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Open Access Publications from the University of California

Relation of Serum Vitamin D to Risk of Mitral Annular and Aortic Valve Calcium (from the Multi-Ethnic Study of Atherosclerosis)

  • Author(s): Tibuakuu, M
  • Zhao, D
  • de Boer, IH
  • Guallar, E
  • Bortnick, AE
  • Lutsey, PL
  • Budoff, MJ
  • Kizer, JR
  • Kestenbaum, BR
  • Michos, ED
  • et al.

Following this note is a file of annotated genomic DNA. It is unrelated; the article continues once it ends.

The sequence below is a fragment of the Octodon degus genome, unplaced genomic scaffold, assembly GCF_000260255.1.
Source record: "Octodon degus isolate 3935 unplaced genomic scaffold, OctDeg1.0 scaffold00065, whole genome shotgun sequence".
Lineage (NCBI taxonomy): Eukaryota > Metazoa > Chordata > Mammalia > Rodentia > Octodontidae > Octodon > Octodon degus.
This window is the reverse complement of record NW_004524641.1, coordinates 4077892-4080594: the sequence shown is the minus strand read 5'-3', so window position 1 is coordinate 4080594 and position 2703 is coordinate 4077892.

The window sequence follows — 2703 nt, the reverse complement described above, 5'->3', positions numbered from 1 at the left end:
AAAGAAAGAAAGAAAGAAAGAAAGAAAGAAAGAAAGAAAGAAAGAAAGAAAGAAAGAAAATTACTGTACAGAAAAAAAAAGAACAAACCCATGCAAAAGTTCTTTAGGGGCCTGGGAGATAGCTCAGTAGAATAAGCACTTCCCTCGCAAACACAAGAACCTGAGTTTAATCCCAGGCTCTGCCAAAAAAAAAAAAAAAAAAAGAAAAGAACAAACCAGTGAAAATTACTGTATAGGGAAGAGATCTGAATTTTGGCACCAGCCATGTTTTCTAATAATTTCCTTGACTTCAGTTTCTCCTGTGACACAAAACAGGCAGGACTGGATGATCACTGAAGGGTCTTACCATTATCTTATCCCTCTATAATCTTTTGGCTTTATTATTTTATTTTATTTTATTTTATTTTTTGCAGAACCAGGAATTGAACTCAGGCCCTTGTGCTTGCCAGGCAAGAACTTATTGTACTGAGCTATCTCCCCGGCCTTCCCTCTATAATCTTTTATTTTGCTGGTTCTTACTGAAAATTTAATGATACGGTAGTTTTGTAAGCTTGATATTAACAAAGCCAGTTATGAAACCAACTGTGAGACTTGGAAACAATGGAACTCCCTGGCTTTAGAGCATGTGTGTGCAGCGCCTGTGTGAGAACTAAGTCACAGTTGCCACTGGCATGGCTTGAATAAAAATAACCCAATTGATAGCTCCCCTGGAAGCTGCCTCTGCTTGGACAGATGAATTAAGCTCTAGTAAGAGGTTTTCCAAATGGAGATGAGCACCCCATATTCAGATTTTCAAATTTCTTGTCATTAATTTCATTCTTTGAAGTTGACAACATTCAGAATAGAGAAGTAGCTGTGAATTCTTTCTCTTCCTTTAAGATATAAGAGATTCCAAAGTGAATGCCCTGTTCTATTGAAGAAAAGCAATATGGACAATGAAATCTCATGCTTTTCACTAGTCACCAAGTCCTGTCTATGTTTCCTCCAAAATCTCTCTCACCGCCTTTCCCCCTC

Serum 25-hydroxyvitamin D [25(OH)D] concentration has been identified as a possible modifiable risk factor for cardiovascular disease (CVD). We hypothesized that serum 25(OH)D concentration would be associated with calcifications of the left-sided heart valves, which are markers of CVD risk. Aortic valve calcium (AVC) and mitral annular calcium (MAC) were quantified from cardiac computed tomography scans performed on 5,530 Multi-Ethnic Study of Atherosclerosis participants at the baseline examination (2000 to 2002) and at a follow-up visit at either Examination 2 (2002 to 2004) or Examination 3 (2004 to 2005). 25(OH)D was measured from serum samples collected at the baseline examination. Using relative risk regression, we evaluated the multivariable-adjusted risk of prevalent and incident AVC and MAC in this ethnically diverse population free of clinical CVD at baseline. The mean age of participants was 62 ± 10 years; 53% were women, 40% white, 26% black, 21% Hispanic, and 12% Chinese. Prevalent AVC and MAC were observed in 12% and 9% of study sample, respectively. There were no significant associations between 25(OH)D and prevalent AVC or MAC. Over a mean follow-up of 2.5 years, 4% developed incident AVC and 5% developed incident MAC. After adjusting for demographic variables, each 10 ng/ml higher serum 25(OH)D was associated with a 15% (relative risk 0.85, 95% confidence interval 0.74 to 0.98) lower risk of incident MAC but not AVC. However, this association was no longer significant after adjusting for lifestyle and CVD risk factors. Results suggest a possible link between serum 25(OH)D and the risk for incident MAC, but future studies with longer follow-up are needed to further test this association.

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